Paul Hartal


The Royal Air Force Hero and the Luftwaffe General


Britain fought for her life.
Hitler’s armies prepared
For an invasion of England.
Savage air battles took place
Over the skies of Albion.

Then a miracle happened:
In the summer and autumn of 1940
The Royal Air Force defeated
The numerically superior Luftwaffe.

This was a turning point in the war.
Lacking adequate air support,
The Fuehrer could not carry out
His invasion plans.

Deeply touched by the heroism
Of the pilots, Winston Churchill said:
“Never in the field of human conflict
Was so much owed by so many
To so few”.

Only three thousand young aviators
Defended the skies of England;
Among them scores of Jewish pilots.

The British ace pilot Robert Stanford Tuck
Was one of the outstanding Jewish heroes
Of World War II. He was born in 1917
And grew up in the Greater London district
Of Catford. In 1935 the 18-year-old Robert
Joined the RAF. During the war
He distinguished himself in the skies
Of Dunkirk and in the Battle of Britain.

A Flight Lieutenant and Wing Commander
With 92 and 257 Squadrons, Tuck became
One of the top ace aviators of the RAF,
Credited with 29 confirmed victories
Of downed enemy airplanes. Flying a Spitfire,
He had first engaged in aerial combat during
The Battle of France and claimed
His first plane kills over Dunkirk.

In September 1940,
As the Battle of Britain
Gathered momentum,
Tuck was promoted
To lead the 257 Squadron
Of Hawker Hurricanes.
He had an exceedingly eventful
Combat experience; was shot down
Four times, collided twice, crash landed,
Got dunked in the English Channel
And was wounded twice.

On an August day of 1940
Tuck was on patrol in his Spitfire
And got into a dogfight
With a Junker 88 over Kent.

His plane was hit by enemy fire.
He managed to bail out
While the aircraft crashed
On a nearby farmland.

Tuck found himself descending
with his parachute towards Plovers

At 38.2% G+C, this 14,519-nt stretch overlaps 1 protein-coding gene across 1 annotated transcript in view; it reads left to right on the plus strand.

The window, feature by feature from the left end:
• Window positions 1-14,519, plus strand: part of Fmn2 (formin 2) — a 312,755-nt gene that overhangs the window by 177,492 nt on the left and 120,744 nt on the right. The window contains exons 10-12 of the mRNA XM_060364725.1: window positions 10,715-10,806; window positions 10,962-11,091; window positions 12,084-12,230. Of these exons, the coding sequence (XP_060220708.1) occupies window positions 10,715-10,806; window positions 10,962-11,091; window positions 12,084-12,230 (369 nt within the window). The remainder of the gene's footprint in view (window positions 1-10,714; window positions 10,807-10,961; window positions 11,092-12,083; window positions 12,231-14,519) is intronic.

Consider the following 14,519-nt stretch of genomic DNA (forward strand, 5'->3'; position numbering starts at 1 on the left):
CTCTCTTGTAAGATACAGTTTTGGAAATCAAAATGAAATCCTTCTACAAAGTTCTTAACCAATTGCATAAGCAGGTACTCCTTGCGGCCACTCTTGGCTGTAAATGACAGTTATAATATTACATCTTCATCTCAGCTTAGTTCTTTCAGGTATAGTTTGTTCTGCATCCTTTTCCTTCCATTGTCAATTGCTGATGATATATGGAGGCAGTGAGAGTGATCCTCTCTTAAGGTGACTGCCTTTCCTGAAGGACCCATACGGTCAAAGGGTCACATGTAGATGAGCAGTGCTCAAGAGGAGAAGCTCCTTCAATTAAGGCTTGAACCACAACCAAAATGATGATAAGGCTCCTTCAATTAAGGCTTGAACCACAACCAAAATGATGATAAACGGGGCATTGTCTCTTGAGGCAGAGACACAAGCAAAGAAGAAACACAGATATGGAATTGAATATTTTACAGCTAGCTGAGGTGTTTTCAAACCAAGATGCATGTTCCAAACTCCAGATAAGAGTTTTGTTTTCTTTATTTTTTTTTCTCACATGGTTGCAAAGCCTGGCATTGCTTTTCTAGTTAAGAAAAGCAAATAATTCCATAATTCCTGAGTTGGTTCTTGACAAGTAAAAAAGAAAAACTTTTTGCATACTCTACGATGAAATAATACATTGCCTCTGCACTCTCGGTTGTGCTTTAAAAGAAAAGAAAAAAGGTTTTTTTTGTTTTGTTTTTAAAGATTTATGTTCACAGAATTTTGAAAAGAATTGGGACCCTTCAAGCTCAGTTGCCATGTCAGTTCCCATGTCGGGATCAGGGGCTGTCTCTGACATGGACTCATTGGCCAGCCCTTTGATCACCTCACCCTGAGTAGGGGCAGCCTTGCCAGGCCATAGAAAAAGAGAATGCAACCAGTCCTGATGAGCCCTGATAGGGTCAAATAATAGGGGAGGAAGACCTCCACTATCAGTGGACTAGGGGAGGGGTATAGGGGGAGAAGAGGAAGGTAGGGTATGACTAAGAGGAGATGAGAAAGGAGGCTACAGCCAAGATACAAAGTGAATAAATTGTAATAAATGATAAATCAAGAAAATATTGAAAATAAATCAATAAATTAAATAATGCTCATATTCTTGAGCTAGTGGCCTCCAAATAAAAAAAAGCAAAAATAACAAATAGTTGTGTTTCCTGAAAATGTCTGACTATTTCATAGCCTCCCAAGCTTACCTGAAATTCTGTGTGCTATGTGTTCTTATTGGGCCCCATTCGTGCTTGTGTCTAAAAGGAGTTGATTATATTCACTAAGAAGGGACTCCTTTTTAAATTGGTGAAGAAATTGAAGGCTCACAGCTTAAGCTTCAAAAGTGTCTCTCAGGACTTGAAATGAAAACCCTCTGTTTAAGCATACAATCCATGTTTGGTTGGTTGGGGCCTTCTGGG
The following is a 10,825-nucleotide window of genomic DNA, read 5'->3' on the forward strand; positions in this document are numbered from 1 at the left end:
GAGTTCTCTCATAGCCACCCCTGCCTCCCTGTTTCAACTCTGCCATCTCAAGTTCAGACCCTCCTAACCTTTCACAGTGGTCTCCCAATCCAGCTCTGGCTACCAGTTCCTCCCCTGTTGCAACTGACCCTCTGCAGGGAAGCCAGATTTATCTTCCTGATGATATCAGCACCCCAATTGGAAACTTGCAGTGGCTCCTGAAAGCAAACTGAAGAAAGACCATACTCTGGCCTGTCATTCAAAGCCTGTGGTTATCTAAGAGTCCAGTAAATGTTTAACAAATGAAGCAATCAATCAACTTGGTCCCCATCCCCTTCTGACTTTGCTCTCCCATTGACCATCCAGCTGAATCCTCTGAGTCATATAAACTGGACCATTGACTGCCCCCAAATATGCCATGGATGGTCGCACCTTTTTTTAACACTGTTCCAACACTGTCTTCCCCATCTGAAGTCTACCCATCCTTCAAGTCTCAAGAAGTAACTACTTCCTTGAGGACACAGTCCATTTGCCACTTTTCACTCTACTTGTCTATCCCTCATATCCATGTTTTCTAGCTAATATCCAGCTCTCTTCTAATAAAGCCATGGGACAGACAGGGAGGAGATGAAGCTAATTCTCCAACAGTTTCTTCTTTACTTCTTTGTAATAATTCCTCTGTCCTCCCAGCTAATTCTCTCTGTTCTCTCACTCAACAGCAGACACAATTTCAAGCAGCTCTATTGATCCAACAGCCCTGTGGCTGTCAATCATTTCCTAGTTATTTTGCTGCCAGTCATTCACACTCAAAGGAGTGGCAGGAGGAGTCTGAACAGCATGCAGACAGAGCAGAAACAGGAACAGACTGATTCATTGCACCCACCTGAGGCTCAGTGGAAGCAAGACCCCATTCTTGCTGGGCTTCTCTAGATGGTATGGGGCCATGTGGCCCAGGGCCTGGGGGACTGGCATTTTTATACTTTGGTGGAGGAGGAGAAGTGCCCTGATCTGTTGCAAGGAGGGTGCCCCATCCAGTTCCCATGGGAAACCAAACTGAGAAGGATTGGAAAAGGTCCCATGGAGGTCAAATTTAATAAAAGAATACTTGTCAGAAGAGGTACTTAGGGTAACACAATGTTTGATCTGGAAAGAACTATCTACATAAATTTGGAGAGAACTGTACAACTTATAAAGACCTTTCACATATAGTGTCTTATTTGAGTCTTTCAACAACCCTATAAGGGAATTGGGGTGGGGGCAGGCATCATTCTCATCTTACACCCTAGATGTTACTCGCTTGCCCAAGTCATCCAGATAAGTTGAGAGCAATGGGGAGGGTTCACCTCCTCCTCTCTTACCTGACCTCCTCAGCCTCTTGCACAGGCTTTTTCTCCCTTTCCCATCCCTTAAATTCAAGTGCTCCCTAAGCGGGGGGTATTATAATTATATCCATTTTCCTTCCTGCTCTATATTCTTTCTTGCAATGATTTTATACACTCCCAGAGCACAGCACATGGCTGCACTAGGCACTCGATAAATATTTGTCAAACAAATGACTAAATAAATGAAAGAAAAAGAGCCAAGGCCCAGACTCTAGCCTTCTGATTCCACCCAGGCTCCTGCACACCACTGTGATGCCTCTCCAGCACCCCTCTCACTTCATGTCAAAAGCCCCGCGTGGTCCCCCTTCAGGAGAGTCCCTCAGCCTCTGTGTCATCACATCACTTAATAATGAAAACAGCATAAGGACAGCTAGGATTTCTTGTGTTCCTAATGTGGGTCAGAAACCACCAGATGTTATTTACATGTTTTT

In Horsmonden. He reached ground
On the estate of Lord Cornwallis.

The Lord was curious to see
The unexpected visitor.
He gave a warm welcome
To the vertically arrived guest
From the sky and then invited him
For a cup of tea.

One day in the winter of 1942
Tuck flew over northern France
Outside Boulogne when his airplane
Was hit by enemy flak.

He force landed and was captured
By the same German units
That he strafed just a short time earlier.

The Nazis knew very well
That Tuck was an ace pilot of the RAF.
General Adolf Galland himself came
To interrogate him.

One of the top pilots of Hitler,
The general was a war criminal.
He developed carpet-bombing tactics,
Which he tested during the Spanish Civil War.
He flew with the Condor Legion
Of the Luftwaffe and participated
in the terror bombing of Guernica.

By the way, the 1937 horrors
of that Fascist atrocity moved Picasso
to paint one of the grand cultural icons
of the 20th century, titled “Guernica”.

Now dissatisfied with the performance
Of his air force in the Battle of Britain,
Goering promoted Galland to the rank
Of Inspector General of the Luftwaffe.

When Tuck fell into Nazi hands,
Galland was curious to meet him.
The Luftwaffe general
Treated the British ace pilot with respect
And even provided him with a slap-up meal.

Tuck became a prisoner of war
But in February 1945
He succeeded to escape.
Walking eastwards he reached
The Soviet Red Army lines.

The Russians allowed him to travel
To Moscow where he showed up
At the British Embassy.
He returned to England via Odessa.

After the war, it was Tuck’s turn
To interrogate Galland.
Then a curious thing happened:
The former German Nazi
And the British Jew
Became close friends.

In celebrating the metamorphoses
Of a new era wherein former enemies
Turn into allies, Galland made Tuck
An honorary member
Of his old German flying squadron.

Tuck and Galland struck a lasting friendship
And instead of shooting at each other
They went together for game hunting.

Then the year of 1969 arrived
And they both accepted the role
Of serving as technical advisors
For the film of the Battle of Britain.
The war became a movie.

Robert Stanford Tuck died in May 1987.
A few days after his death an obituary
In The Los Angeles Times said that
Many consider Tuck “as the greatest
Spitfire pilot of all times”.

The article paid homage to the courage
Of the ace pilot who went to combat
Facing death in the eyes with the bravura
Of a guarded levity of the heart
Combining it with excellent technical aptitude
And sterling flying skills.

In 1940 the King personally awarded Tuck
With the Distinguished Flying Cross,
Stressing the aviator’s initiative
And personal example over Dunkirk.

During the war Tuck was also decorated
With the medal of the Distinguished Service Order.
The life of Robert Stanford Tuck affords intriguing
Insights into the strange peculiarities of wars
And the irrational nature of human conflicts.

It poses an array of inquisitive questions
regarding the historical context and futility
of organized violence, the unnecessary sufferings
and avoidable horrors that we humans inflict upon
Each other.

It also reveals some bizarre ironies
Of the Holocaust. After all, a friendship
Between a Nazi Luftwaffe general
And a Jewish ace pilot of the RAF
Stands out as a very odd alliance.

Yet human history offers
Countless bizarre stories.

Submitted: Saturday, October 15, 2011
Edited: Saturday, October 15, 2011

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